Posted in PB, So Many Good Books

The Star Festival

Perfect Picture Book Friday

In The Star Festival (Albert Whitman & Company, 2021) by Moni Ritchie Hadley and illustrated by Mizuho Fujisawa, I loved learning about this Japanese festival of Tanabata Matsuri through the eyes of little Keiko. The parallels between the folktale of Orihime and Hikoboshi (lovers separated by the Emperor of Heaven) and Keiko and Obaasan (her grandmother) are fun. The twist on who gets lost was great. I like how the traditions of the festival are shown through the actions of the story. I love the bright illustrations, too.

This is the author’s debut picture book. The book is being launched virtually at Once Upon a Time bookstore on April 3rd. Read about Moni here. You can see some pictures that inspired the book on this page.

You can see the illustrator’s other books here and look at more samples of Mizuho’s artwork here.

Posted in So Many Good Books, YA Novels

The Girl with the Louding Voice

Labeled women’s fiction but with a fourteen-year-old character, I believe The Girl with the Louding Voice (Dutton, 2020) by Abi Daré will be a good read for teens, too. It’s such a moving story of hardship and perseverance. And a reminder of the importance of education that we so often take for granted.

In a small village in Nigeria, Adunni just wants to go to school like Papa promised her mother when she was dying. But her father needs money and sells her to an old man who already has two wives. Not only does she have to deal with being forced to have sex (not described graphically), but also with the resentment of one of the other wives. When Adunni is put in an even more terrible situation, she runs away. Only to be sold again–this time as a housemaid in an abusive rich lady’s home in far away Lagos. But Adunni is willing to risk working and speaking up for a chance at a better life no matter how hard things are.

I love the voice of the character–it’s clear from her words that English is a second language–but more than that Adunni’s determination and sense of right and wrong comes through. She is a so admirable. It’s satisfying to see her learning, too.

This great book became a New York Times Bestseller. I wish everyone would read it.

Amazingly, this is Abi Daré’s debut novel. You can read about her here.

Posted in PB, So Many Good Books

The Capybaras

Perfect Picture Book Friday

Coming in April is an interesting picture book about diversity: The Capybaras (Greystone Kids, 2021) by Alfredo Soderguit.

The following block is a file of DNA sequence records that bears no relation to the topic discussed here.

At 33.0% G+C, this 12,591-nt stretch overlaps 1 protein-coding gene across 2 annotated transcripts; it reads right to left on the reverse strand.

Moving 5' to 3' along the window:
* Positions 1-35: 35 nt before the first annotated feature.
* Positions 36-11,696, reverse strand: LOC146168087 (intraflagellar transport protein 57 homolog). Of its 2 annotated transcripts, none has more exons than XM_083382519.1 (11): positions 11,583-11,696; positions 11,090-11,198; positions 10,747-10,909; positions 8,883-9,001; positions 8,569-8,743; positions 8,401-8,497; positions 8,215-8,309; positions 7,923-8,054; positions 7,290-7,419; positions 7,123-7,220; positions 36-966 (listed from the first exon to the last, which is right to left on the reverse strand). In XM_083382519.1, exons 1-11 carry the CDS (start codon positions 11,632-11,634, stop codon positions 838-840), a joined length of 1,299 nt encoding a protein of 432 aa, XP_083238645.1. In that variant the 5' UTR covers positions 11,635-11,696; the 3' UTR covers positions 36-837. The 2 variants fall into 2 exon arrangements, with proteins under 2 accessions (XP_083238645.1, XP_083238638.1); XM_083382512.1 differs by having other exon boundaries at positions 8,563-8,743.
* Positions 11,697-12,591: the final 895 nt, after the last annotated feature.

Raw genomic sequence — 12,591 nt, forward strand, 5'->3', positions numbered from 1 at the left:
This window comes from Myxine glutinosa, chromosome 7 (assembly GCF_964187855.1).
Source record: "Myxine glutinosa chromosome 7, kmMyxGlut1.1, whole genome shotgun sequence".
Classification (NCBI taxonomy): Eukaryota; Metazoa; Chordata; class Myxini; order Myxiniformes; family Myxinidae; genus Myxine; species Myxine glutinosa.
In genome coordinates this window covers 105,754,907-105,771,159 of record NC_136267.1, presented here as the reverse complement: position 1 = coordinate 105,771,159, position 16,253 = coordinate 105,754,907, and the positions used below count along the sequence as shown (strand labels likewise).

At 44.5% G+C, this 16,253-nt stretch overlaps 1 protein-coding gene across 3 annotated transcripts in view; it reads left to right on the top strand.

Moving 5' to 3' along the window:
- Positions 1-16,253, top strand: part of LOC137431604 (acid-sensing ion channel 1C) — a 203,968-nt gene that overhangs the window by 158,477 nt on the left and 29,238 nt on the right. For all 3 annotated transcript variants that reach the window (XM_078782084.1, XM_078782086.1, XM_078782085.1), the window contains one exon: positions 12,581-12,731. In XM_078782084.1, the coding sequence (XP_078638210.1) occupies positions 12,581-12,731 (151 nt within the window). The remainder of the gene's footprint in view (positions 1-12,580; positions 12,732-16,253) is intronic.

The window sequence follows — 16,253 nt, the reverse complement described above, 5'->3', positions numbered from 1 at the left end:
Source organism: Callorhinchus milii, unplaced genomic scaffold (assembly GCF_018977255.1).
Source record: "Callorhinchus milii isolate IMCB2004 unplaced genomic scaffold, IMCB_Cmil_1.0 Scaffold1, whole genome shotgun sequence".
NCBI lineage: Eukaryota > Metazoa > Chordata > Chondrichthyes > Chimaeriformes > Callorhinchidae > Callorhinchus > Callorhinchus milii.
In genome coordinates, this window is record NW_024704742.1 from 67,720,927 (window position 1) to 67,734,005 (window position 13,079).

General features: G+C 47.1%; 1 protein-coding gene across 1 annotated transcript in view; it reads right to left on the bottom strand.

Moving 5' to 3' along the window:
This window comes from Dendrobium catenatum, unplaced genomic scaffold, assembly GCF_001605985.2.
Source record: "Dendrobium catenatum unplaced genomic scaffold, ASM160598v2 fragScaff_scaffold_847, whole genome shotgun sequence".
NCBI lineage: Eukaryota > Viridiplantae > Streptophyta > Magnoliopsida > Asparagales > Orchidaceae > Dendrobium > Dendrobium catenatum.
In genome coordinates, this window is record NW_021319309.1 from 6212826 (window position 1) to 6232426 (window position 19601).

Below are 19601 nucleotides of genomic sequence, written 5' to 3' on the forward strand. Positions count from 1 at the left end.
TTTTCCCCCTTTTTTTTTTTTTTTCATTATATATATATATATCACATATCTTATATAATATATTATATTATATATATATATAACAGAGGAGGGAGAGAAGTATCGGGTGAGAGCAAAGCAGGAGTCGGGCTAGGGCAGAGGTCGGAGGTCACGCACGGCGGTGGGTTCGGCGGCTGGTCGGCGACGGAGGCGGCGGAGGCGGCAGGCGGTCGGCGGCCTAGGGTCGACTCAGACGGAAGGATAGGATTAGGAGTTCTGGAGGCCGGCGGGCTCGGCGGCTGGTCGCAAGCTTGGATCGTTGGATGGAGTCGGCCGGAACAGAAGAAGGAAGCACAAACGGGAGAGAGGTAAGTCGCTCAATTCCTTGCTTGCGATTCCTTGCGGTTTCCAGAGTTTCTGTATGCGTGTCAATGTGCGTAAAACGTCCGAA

When the capybaras show up the chickens are not happy about these wild creatures. Rules are shared to keep the capybaras away. But when danger comes, the chickens change their minds. And the ending has a surprising twist, too.

I love how the chickens learn that different isn’t bad. I keep smiling at the end–you’ll have to read it to find out why.

The Spanish edition, Los Carpinchos, is a New York Public Library Best Book for Kids 2020.

Read about the author/illustrator here.

Posted in Graphic Novels, Memoir, Nonfiction, So Many Good Books

almost American Girl

almost American Girl (Balzer + Bray, 2020) by Robin Ha is a fascinating graphic memoir of one girl’s life. I learned a lot about Korean culture and had such empathy for Chuna.

Chuna and her mother often travel. This time they’re going to Alabama which Chuna hasn’t even heard of. But it isn’t just a visit as Chuna thinks–they’re going to stay. Trying to fit in with a new family, new school, and new country when she barely speaks English is very tough. One consolation is getting to pick a new name, Robin. After many tears, a comics drawing class makes a huge difference in her life.

Don’t miss the acknowledgements at the end. They are well worth reading, too. I wish this book was required reading for everyone.

Robin Ha is a cartoonist–read more about her here. See her work here.

Posted in MG Novels, So Many Good Books

Mañanaland

Marvelous Middle Grade Monday

Mañanaland (Scholastic Press, 2020) by award-winning author Pam Muñoz Ryan is a wonderful tale of growing up and discovery.

Eleven-year-old Max likes to make up stories and wonder about big things, like what lay beyond the horizon, why his mother left, and if he’d ever meet her. But Papá does not like questions. He does give Max a compass that belonged to Renata. Max hopes he can find his mother and give the compass back to her. When Papá is out of town and someone comes looking for a guardian to help a traveler along the way, Max decides to be the escort to the next guardian who might have traveled with his mother. Maybe he’ll make it all the way to Mañanaland.

Here’s an interview with the author about what inspired the story. Read about the author here. Go here to check out her many many books.